July 25, 2017
It’s not easy being a Millennial. They get ridiculed more than Donald Trump, though at least Johnny Depp hasn’t threatened to assassinate any of them.
Older generations see them as a bunch of self-absorbed frappuccino sippers living in their parents’ basement, watching Netflix and playing video games ‘til all hours of the morning, which is not a bad life, as long as the pizza delivery guy knows to knock on the basement door.
Beyond the stereotypes, however, there are disturbing realities. Millennials have more debt than any other age group.
Millennials hold an estimated $1.1 trillion of America’s $3.6 trillion in consumer debt, according to the financial firm UBS. A 2017 UBS survey found that 52% of people ages 18-34 were worried about defaulting on any loan over the next 12 months.
That not only leads to financial problems, psychiatrists say the stress can cause health problems.
How can you avoid the Millennial Debt and Anxiety Syndrome?
First, don’t confirm what all those geezers think. They love to talk about how they had to walk 10 miles to school each day without a Google Maps app, but they ignore the daunting economic and social forces that not even Google can guide today’s 18-to-34 demographic around.
We’re talking about the Great Recession, globalization, the nations’ health care fiasco, etc. If you’re a Millennial (or anyone else) there’s not much you can do about those.
You can, however, do something about avocados.
Yes, the super fruit has become a symbol of Millennial excess, thanks partly to a viral video from Australian real estate magnate Tim Gurner. Appearing on Australia’s version of “60 Minutes,” he chided Millennials for their love of avocados.
“When I was trying to buy my first home, I wasn’t buying smashed avocado for $19 and four coffees at $4 each,” Gurner said.
That didn’t sit well with Millennials, but there is some truth in Gurner’s observations. A 2017 study by Princeton Survey Research Associates International found that 54% of younger Millennials eat out at least three times a week, compared to 33% of Gen Xers and 32% of Baby Boomers.
Almost 60% of non-Millennials said they don’t buy brewed coffee or tea, while 29% of Millennials do at least three times a week. And we’re not talking about 50-cent cups from the convenience mart.
About the only beverage more expensive than coffee is booze. Only 24% of Gen Xers say they go to a bar more than once a week, while 51% of Millennials say they do.
Of course, you’re expected to hit the town more when you’re young and can bounce back quickly from hangovers, but those dining, drinking and dancing bills have more economic impact on this generation than previous ones.
That’s because this generation is saddled with challenges their parents and grandparents never faced, starting with student loan debt.
Tuition at Yale cost $2,550 in 1970 and $6,210 in 1980 and up to $14,000 in 1990. A year at Yale will now set you back $66,445 for tuition, room and board.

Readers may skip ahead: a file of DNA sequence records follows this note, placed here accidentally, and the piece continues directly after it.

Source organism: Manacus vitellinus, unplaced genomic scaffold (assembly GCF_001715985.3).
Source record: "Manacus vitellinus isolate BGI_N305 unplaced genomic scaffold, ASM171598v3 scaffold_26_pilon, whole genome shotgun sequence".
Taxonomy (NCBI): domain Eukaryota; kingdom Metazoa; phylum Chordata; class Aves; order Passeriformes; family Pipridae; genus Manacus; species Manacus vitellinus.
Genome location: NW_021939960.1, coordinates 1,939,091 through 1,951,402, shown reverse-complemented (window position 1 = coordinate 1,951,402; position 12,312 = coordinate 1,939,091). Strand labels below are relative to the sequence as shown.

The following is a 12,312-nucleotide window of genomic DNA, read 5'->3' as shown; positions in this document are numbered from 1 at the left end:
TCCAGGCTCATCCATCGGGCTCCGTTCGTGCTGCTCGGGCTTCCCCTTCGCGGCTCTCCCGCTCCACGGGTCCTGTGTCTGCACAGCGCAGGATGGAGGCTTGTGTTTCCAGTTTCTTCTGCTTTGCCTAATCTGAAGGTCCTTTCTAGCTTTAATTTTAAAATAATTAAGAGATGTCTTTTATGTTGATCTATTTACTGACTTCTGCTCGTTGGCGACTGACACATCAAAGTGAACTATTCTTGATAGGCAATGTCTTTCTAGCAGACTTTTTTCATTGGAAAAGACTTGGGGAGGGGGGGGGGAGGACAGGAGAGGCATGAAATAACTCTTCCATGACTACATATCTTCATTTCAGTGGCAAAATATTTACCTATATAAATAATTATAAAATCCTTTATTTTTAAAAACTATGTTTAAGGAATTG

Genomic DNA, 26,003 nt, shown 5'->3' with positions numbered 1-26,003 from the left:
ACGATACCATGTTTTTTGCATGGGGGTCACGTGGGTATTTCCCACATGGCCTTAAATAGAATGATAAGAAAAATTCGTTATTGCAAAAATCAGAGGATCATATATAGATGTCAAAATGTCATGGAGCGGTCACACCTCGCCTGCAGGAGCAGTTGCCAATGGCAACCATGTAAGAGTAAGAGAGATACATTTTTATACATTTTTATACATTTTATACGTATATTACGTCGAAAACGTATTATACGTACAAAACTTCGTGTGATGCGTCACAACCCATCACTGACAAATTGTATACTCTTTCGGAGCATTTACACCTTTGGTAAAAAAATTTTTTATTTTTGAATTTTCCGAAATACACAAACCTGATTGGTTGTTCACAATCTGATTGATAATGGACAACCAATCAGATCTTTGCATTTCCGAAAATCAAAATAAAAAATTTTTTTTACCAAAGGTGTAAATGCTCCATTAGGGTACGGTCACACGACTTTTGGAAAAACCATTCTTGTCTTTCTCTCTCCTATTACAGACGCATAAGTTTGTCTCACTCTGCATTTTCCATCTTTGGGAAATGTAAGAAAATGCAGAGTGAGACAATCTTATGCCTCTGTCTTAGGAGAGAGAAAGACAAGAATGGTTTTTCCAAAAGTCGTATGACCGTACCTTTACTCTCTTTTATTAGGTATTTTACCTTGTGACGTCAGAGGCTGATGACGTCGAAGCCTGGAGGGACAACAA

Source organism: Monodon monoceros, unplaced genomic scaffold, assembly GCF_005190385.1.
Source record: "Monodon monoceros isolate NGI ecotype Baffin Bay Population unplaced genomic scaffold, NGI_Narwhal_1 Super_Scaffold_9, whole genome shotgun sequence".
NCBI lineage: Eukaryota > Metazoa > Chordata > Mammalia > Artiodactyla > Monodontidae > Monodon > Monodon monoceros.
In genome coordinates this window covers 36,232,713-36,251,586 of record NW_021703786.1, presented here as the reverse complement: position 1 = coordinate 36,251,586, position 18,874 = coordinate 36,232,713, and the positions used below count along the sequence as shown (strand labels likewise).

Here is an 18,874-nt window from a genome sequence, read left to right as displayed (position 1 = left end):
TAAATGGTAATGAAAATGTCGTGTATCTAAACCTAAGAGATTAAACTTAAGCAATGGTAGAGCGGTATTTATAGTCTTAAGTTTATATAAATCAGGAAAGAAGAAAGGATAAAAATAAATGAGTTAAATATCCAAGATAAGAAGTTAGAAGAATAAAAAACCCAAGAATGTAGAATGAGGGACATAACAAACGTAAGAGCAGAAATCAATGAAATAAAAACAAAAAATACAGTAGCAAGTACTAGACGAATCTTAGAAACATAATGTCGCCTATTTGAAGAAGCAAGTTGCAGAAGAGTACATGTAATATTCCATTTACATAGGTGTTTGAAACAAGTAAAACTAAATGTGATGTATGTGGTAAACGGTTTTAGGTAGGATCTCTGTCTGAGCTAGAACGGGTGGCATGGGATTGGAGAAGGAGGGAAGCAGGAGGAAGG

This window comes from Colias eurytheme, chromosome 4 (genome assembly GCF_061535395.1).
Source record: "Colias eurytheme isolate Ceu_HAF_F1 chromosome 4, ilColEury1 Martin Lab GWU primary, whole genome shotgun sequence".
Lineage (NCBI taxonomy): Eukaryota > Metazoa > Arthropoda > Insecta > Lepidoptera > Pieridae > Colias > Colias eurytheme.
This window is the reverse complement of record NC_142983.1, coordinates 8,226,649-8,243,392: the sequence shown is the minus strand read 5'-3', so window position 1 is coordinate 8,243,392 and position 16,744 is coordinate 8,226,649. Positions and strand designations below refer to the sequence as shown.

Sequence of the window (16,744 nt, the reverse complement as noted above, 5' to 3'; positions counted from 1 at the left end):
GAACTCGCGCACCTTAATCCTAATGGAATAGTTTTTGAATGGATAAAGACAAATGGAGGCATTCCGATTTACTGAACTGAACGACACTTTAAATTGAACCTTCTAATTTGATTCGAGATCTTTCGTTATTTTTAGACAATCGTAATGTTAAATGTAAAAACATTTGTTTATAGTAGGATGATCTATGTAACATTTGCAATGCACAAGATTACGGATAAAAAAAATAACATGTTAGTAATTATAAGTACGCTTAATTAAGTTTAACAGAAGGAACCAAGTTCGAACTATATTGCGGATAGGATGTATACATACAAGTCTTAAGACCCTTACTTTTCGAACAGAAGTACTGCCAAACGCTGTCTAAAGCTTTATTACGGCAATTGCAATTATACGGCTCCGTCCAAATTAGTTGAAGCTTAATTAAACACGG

Not every kid went to Yale, of course. But a lot of kids went somewhere that costs far more than it used to. That’s why student loan debt has skyrocketed to $1.47 trillion. The average household with such debt has $49,000 in student loans to pay off.
The plodding economic recovery and automation have made finding a job a completely different experience than what Baby Boomers went through. The average Millennial makes $35,000 a year. It’s not easy to be a dining and social butterfly on that income.
Even avocados are conspiring against Millennials, with the wholesale price doubling from 2016 to 2017 to $28 a box for a 22-pound box.
What’s a poor Millennial to do?
Live at home, of course. In 2014, for the first time in 130 years, adults 18-34 were more likely to live in their parents’ homes than with a spouse or in another household. That helps explain why by 2016 only 32% of home sales were to first-time buyers, a 29-year low.
The last thing many Millennials need is mortgage debt.
“Today’s Millennials have more debt than ever, and studies show that there can be long-term health effects on the stress this causes,” said a report from Yellowbrick, a Chicago-based psychiatric center. “While Baby Boomers and older American have largely looked at ‘lifestyle choices’ for the main reasons behind Millennials refusal to ‘grow up,’ the signs all point back to a hefty amount of student loan debt – debt in quantities previous generations didn’t have to deal with.”
Sometimes, it’s too much to deal with. Millions of Millennials have sought relief through debt management programs.
Nonprofit organizations provide counseling, consolidate debt and work with lenders to lower interest charges on credit card debt. The one-time monthly payment is lower than what the consumer was paying separately to banks, card companies and other lenders.
It’s a proven cure for Millennial Debt and Anxiety Syndrome. And developing sound financial habits also offers a unique side benefit to Millennials.
They can tell all those Baby Boomers and Gen Xers to take an avocado and shove it.
(Perez, M. and Durisin, M.)(2017, April 28). Avocado Prices Are Skyrocketing. Retrieved from https://www.bloomberg.com/news/articles/2017-04-28/guacamole-costs-to-jump-as-avocado-shortage-sparks-record-prices
(Hernandez, R.)(2017, April 29). Millennials owe a record amount of debt and it could become a huge drag on the economy. Retrieved from http://www.businessinsider.com/record-millennial-debt-a-drag-on-the-economy-2017-4
(NA)(2016, Dec. 8). Millennials and Debt – The Long-Term Effect. Retrieved from https://www.yellowbrickprogram.com/blog/millennials-and-debt-the-long-term-effec
(NA)(2016, Oct. 5) How Millennials are redefining family finances. Retrieved from https://www.ubs.com/magazines/wma/insights/en/investor-watch/2016/how-millenials-are-redefining-family-and-finances.html